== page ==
6 – Microplastics Found in Ashore Sea Breeze
Researchers from the University of Strathclyde and the Observatoire Midi-Pyrénées at the University of Toulouse, whose joint work was recently published in the journal PLOS One, used a “cloud catcher” set on top of a sand dune to collected sea breeze in France and analyzed it.
Different water samples from various wind directions and speeds, including a storm and sea fog, were collected. After examining them, researchers found microplastics in the sea spray that were between 5 micrometers and up to 140 micrometers long. The highest count was caused by the surf and 19 plastic particles per cubic meter of air were found.
This study is relevant as it allows drawing conclusions that some plastic particles could be leaving the sea and entering the atmosphere along with sea salt, bacteria, viruses and algae”.
7 – Microplastics Found in Human Feces
A study published in the Annals of Internal Medicine and led by a team from the Medical University of Vienna in Austria and the Environment Agency Austria investigated some dirty news: microplastic ingestion.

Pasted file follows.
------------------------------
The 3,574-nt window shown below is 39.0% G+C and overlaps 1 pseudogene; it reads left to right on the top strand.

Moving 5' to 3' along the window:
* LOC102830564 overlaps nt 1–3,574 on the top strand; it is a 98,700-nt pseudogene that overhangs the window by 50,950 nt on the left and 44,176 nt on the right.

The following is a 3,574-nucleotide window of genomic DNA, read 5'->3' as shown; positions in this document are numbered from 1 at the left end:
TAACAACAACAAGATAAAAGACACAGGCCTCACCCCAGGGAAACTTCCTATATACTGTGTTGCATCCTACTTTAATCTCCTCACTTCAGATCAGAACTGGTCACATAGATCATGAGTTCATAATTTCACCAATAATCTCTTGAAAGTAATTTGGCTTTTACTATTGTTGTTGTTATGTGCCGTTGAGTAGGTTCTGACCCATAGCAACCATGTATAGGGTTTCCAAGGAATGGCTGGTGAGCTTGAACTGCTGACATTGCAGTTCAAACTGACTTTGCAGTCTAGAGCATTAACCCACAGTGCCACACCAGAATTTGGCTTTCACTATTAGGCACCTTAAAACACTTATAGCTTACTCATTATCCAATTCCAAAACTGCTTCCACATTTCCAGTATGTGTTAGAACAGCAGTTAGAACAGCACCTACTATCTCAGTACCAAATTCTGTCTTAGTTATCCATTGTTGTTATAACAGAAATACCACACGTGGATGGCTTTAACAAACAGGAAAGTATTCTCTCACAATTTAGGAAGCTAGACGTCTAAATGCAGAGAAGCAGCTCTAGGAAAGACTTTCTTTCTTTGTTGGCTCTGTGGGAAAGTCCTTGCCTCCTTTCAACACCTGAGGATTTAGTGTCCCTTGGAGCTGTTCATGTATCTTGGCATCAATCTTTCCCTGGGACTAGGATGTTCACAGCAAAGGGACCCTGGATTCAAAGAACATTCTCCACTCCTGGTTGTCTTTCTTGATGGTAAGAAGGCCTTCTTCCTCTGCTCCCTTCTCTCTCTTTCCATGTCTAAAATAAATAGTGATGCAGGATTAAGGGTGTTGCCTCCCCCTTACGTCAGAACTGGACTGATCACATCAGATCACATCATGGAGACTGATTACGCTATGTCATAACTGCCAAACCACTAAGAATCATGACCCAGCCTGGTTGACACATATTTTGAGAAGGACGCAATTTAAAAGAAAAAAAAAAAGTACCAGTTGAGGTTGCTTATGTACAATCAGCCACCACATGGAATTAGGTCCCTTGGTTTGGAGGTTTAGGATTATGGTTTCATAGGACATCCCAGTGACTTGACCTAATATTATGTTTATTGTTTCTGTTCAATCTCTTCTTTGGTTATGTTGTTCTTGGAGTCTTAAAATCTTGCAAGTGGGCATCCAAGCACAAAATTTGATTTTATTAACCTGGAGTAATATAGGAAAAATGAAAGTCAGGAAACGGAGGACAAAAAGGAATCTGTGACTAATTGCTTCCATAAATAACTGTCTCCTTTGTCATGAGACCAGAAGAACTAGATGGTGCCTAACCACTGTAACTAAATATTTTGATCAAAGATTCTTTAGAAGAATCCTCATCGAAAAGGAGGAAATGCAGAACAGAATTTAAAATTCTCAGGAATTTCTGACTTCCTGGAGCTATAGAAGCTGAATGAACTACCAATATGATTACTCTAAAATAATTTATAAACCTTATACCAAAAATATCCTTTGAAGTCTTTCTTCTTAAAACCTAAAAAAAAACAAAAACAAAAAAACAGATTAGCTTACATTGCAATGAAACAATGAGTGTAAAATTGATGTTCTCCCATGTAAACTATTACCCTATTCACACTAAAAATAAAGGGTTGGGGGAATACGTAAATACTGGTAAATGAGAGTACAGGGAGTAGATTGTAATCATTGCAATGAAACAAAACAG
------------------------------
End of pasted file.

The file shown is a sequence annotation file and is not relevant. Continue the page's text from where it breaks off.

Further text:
The researchers asked 8 participants to provide them with feces samples for a week, as well as records of the food they had eaten during that period – which included fish, wrapped food or water bottles for 10 types of plastic.
The human feces samples were tested for 10 types of plastic and 9 different plastics were found, with sizes ranging from 50 to 500 micrometers. On average, the human feces samples contained 20 microplastic particles per 10g of stool.
Dr. Philipp Schwabl, a co-author of the study, said larger investigations are needed to validate these findings. He also warned about the importance of researching the potential intestinal absorption of microplastics by humans as well as their effects on human health.
8 – Microplastics Found in Salts
Besides being used as a food conservation method, salts also provide essential nutrition elements to humans. The food we eat, the beverages we drink, and even cosmetic and pharmaceutical products have salts in their composition. Humans use commercial salts are used every day so they are a long-term exposure route for the general population.
In a literature review regarding the contamination of sea commercial salts (sea and terrestrial origins), Peixoto et. al (2019) claim microplastics were found in sea salts from 128 salt brands from 38 different regions, spanning over five continents.